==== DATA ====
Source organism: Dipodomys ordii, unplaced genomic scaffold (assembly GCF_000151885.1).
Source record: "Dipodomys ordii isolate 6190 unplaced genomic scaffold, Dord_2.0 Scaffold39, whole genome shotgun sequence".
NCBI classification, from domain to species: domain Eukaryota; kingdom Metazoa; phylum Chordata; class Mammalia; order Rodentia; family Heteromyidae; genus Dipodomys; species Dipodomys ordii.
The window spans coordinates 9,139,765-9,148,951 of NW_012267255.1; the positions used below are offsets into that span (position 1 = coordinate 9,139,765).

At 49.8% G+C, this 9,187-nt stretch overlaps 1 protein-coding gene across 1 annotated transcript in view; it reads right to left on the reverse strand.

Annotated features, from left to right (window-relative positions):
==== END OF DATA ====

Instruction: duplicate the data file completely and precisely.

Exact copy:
Source organism: Dipodomys ordii, unplaced genomic scaffold (assembly GCF_000151885.1).
Source record: "Dipodomys ordii isolate 6190 unplaced genomic scaffold, Dord_2.0 Scaffold39, whole genome shotgun sequence".
NCBI classification, from domain to species: domain Eukaryota; kingdom Metazoa; phylum Chordata; class Mammalia; order Rodentia; family Heteromyidae; genus Dipodomys; species Dipodomys ordii.
The window spans coordinates 9,139,765-9,148,951 of NW_012267255.1; the positions used below are offsets into that span (position 1 = coordinate 9,139,765).

At 49.8% G+C, this 9,187-nt stretch overlaps 1 protein-coding gene across 1 annotated transcript in view; it reads right to left on the reverse strand.

Annotated features, from left to right (window-relative positions):